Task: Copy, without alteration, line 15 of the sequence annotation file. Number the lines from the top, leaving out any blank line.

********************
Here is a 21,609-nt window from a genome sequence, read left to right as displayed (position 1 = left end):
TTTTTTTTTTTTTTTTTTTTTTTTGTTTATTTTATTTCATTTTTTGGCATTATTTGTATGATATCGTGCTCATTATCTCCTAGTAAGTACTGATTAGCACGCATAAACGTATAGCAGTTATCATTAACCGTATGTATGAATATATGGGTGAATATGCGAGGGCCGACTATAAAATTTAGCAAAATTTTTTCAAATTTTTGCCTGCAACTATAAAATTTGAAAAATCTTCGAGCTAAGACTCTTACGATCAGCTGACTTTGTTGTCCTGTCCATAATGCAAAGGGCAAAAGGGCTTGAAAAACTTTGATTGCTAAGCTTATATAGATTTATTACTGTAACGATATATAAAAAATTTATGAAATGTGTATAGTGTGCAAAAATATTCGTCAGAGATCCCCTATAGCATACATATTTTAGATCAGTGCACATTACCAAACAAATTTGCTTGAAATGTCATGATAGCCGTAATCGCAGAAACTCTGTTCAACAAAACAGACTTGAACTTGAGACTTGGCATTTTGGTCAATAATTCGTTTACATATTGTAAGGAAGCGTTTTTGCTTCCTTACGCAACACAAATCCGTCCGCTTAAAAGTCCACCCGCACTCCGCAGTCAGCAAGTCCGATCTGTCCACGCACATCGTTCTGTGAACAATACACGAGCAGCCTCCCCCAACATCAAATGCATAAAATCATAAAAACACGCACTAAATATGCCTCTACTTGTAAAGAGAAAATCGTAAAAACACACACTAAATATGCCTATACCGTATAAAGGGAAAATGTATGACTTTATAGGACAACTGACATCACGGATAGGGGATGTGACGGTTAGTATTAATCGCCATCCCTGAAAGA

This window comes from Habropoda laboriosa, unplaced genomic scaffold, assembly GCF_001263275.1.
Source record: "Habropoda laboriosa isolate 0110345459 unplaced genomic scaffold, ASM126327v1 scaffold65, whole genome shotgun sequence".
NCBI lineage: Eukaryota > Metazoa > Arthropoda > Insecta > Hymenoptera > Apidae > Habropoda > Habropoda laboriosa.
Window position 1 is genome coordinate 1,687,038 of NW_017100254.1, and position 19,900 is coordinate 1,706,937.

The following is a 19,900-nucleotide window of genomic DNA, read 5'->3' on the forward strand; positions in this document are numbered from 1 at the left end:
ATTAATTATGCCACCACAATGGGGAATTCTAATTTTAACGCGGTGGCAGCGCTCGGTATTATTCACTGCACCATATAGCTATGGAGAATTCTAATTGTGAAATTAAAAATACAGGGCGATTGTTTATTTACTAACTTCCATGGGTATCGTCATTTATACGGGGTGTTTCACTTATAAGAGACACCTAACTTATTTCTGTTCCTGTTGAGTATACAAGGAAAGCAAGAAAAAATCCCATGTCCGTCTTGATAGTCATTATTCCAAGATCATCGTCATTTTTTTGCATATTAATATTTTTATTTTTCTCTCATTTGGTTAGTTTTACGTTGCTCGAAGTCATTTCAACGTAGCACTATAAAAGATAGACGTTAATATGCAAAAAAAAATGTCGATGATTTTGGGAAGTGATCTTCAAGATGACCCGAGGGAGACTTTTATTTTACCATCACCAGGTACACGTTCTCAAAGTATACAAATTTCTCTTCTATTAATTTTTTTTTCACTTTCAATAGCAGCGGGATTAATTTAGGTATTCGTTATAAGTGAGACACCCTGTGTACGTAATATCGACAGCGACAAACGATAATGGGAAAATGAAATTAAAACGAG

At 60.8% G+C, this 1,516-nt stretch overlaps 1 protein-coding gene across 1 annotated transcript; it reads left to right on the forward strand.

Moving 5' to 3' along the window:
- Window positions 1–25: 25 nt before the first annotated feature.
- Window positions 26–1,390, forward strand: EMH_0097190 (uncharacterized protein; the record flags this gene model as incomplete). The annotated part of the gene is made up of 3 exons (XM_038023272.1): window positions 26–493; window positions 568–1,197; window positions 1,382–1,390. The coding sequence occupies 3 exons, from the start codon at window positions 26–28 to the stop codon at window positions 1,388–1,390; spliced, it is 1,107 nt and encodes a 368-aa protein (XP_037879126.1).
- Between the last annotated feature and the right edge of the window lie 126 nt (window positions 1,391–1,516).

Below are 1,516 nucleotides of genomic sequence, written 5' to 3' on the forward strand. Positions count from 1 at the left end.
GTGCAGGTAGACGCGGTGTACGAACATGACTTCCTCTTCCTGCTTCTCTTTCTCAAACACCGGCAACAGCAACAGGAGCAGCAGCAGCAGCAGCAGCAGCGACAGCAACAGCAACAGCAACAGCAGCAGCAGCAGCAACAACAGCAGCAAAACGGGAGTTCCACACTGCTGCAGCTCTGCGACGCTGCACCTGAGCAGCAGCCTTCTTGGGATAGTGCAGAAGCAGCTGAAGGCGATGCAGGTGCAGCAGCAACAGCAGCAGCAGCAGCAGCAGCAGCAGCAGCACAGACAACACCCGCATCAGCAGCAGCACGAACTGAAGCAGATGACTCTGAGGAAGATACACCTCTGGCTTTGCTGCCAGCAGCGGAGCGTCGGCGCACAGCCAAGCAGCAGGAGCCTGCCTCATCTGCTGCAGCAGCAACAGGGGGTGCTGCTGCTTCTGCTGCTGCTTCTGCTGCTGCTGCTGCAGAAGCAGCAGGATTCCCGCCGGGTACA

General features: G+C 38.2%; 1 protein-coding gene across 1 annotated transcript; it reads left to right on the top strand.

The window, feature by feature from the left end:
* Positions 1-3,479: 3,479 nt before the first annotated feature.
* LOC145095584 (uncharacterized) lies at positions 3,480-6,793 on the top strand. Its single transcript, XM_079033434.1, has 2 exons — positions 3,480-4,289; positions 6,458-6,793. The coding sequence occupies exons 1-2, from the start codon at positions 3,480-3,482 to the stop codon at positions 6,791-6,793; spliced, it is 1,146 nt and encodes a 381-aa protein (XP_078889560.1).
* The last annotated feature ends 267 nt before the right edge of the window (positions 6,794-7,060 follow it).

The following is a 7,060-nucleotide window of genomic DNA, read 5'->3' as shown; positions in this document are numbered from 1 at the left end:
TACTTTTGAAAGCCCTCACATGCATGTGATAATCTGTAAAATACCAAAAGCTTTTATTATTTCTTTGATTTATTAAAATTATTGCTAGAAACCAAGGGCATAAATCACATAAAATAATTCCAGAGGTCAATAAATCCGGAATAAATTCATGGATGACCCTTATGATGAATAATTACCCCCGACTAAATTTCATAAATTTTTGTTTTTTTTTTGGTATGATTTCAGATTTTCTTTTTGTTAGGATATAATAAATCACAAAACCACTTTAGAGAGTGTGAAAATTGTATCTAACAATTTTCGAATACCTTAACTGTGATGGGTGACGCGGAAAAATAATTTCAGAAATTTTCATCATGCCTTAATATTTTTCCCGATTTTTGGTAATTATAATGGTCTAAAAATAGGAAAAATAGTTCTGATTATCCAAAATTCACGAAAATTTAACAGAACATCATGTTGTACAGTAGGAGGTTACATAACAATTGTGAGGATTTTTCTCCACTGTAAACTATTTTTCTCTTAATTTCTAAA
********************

GTGCAGGTAGACGCGGTGTACGAACATGACTTCCTCTTCCTGCTTCTCTTTCTCAAACACCGGCAACAGCAACAGGAGCAGCAGCAGCAGCAGCAGCAGCGACAGCAACAGCAACAGCAACAGCAGCAGCAGCAGCAACAACAGCAGCAAAACGGGAGTTCCACACTGCTGCAGCTCTGCGACGCTGCACCTGAGCAGCAGCCTTCTTGGGATAGTGCAGAAGCAGCTGAAGGCGATGCAGGTGCAGCAGCAACAGCAGCAGCAGCAGCAGCAGCAGCAGCAGCACAGACAACACCCGCATCAGCAGCAGCACGAACTGAAGCAGATGACTCTGAGGAAGATACACCTCTGGCTTTGCTGCCAGCAGCGGAGCGTCGGCGCACAGCCAAGCAGCAGGAGCCTGCCTCATCTGCTGCAGCAGCAACAGGGGGTGCTGCTGCTTCTGCTGCTGCTTCTGCTGCTGCTGCTGCAGAAGCAGCAGGATTCCCGCCGGGTACA